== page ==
Unconventional & outrageously funny, this show is a wonderful mix of clown, puppetry, and serious theatre.
A LIFE IN HER DAY
created and performed by Hilary Chaplain, directed by Avner Eisenberg
Sort of a "Lucy Ricardo - Little Tramp hybrid." TimeOut NY
An original amalgam of Lucille Ball and Charlie Chaplin, this quirky physical comedienne exposes her most intimate moments as she chases the elusive promises of happily ever after.
As a modern day clown Hilary confronts everyday dilemmas and creates inventive solutions, while at the same time exposing universal truths and human vulnerability. Audiences are asked to engage and participate in her wild antics and ultimately find themselves transported, moved and enriched by this extraordinary evening in the theatre.Simple objects found on stage pull them into believing that a lampshade can become a wedding dress, that babies made out of paper towels are real, and that a lamp can be romantic.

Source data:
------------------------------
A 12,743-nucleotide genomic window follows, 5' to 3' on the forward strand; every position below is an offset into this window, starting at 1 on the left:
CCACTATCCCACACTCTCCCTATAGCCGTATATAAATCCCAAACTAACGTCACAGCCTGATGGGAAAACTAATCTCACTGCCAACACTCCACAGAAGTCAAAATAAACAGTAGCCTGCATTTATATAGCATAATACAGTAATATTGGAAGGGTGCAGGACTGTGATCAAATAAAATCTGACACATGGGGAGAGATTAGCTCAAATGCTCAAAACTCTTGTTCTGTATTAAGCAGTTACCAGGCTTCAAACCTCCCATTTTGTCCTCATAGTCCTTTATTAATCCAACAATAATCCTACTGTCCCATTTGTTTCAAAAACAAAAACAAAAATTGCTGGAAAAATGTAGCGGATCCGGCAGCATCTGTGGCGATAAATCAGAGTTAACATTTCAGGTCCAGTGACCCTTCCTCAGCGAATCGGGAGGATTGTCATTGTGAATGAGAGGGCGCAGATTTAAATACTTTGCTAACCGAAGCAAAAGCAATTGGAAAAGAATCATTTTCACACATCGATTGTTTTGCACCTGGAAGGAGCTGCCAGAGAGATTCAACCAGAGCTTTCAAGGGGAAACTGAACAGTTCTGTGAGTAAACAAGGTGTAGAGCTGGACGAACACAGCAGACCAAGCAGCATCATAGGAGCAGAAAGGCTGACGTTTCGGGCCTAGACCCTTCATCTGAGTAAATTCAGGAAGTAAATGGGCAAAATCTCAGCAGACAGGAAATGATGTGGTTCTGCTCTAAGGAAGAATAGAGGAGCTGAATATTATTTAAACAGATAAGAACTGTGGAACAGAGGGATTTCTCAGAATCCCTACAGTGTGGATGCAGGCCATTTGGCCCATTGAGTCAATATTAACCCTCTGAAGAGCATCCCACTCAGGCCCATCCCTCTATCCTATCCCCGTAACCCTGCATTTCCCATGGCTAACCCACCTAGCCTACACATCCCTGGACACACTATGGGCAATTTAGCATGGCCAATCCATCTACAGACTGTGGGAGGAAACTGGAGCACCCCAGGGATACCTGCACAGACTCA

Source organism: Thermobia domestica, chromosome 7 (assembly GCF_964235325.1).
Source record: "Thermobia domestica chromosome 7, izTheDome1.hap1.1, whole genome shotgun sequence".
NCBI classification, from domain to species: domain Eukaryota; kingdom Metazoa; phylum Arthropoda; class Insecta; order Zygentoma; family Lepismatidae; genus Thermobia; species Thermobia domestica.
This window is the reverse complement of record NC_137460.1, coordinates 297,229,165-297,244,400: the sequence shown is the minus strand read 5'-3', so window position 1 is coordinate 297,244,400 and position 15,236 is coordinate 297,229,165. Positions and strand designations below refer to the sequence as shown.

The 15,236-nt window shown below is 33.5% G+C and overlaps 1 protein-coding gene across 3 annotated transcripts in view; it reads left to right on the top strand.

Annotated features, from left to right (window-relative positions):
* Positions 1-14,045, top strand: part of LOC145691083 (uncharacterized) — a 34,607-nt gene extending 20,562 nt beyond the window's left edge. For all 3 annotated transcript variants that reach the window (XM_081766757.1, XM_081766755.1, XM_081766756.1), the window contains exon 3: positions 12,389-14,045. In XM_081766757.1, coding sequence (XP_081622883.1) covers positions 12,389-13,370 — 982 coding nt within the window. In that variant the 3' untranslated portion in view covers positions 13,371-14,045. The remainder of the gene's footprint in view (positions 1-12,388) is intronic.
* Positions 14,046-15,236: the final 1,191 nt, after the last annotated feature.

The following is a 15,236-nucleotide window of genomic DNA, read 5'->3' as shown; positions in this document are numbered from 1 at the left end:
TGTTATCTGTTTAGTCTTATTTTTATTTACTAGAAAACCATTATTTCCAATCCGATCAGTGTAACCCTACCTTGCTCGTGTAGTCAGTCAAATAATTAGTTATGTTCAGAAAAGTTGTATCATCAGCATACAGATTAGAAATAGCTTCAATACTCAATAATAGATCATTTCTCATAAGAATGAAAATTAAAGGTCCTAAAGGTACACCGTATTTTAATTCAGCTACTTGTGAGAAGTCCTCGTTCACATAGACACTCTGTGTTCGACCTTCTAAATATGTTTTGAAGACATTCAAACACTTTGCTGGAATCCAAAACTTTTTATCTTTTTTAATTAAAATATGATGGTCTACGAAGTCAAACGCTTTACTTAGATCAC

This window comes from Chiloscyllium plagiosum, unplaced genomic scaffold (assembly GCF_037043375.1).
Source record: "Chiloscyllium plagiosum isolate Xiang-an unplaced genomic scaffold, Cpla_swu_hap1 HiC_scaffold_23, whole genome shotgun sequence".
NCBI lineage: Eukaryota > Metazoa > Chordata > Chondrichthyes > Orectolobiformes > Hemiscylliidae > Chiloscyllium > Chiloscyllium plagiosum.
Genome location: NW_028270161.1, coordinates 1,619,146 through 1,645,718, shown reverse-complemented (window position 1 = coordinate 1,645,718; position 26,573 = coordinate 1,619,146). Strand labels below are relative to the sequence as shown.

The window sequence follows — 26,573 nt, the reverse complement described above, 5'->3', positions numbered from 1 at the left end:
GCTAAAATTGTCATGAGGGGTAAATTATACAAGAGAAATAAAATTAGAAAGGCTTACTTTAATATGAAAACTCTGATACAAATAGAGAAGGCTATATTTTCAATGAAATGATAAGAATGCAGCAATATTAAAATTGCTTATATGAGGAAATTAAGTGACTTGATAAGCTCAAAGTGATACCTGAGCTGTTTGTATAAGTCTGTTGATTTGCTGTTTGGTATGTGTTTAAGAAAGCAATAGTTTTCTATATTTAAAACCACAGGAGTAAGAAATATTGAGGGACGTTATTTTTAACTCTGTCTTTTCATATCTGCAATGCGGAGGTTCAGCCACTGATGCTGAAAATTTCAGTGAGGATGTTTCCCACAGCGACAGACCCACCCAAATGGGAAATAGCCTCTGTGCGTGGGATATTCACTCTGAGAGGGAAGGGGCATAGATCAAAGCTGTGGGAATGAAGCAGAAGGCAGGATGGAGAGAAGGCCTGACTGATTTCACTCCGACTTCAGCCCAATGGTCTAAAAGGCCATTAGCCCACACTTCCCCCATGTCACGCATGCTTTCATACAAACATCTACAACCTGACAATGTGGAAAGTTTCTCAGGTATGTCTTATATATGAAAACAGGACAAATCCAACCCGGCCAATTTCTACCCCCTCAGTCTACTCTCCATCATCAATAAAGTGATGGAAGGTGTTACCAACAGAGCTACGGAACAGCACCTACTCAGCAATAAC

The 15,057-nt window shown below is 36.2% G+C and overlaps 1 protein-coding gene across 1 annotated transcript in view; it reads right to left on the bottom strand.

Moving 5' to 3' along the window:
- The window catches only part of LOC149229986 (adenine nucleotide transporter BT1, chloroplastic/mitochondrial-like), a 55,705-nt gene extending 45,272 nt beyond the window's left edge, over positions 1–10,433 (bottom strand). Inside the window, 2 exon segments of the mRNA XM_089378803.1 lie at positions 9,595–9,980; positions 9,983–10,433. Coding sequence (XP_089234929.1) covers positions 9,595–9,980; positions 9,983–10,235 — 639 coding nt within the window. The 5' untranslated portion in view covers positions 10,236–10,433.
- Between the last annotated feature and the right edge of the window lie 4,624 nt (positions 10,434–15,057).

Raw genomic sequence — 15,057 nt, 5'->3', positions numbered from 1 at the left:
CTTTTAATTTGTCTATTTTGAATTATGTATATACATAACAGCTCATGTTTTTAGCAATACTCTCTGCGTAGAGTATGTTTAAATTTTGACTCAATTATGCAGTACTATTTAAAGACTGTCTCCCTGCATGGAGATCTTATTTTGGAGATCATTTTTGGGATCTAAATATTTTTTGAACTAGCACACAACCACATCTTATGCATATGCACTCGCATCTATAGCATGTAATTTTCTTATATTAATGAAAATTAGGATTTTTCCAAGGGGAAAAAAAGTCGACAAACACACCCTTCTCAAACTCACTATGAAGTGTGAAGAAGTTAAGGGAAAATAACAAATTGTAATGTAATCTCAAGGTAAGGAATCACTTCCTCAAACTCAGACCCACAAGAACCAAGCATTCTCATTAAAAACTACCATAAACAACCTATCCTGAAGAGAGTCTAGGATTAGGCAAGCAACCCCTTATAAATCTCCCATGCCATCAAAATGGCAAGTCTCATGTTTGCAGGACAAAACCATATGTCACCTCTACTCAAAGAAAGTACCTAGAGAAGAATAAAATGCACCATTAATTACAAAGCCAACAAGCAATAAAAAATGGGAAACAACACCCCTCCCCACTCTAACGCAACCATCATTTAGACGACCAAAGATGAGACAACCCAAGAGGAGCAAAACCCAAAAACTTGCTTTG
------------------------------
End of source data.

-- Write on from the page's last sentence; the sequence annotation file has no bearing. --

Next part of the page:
This show is about a woman alone who, like everyone else, dreams about being loved.On this day, she amuses herself by creating a world out of sugary foods, paper towels and a lamp.Her creations take on a life that often spirals out of her control because of their dual nature.She is both the creator and is affected by her belief in her creations.She finds an engagement ring in a box of Lucky Charms and this triggers in her our socially driven need for marriage and children.One thing leads her to the next until she’s at the altar marrying a lamp with a paper towel veil and a dress made from a lampshade.After a honeymoon in Hawaii, she gives birth to a baby made from a roll of paper towels.As a rabbi, she performs a bris, then sends her husband off to work and learns how to take care of her newborn.In the end, she is in bed and once again, alone. Her character, while challenged and threatened by the ups and downs of life, is optimistic and happy.The character's journey is perilous, and she prevails.She is triumphant, but the audience is some times left feeling an emptiness – perhaps their own.
Done with pathos and humor, "It's beautifully sad, and very human." Charlestown Press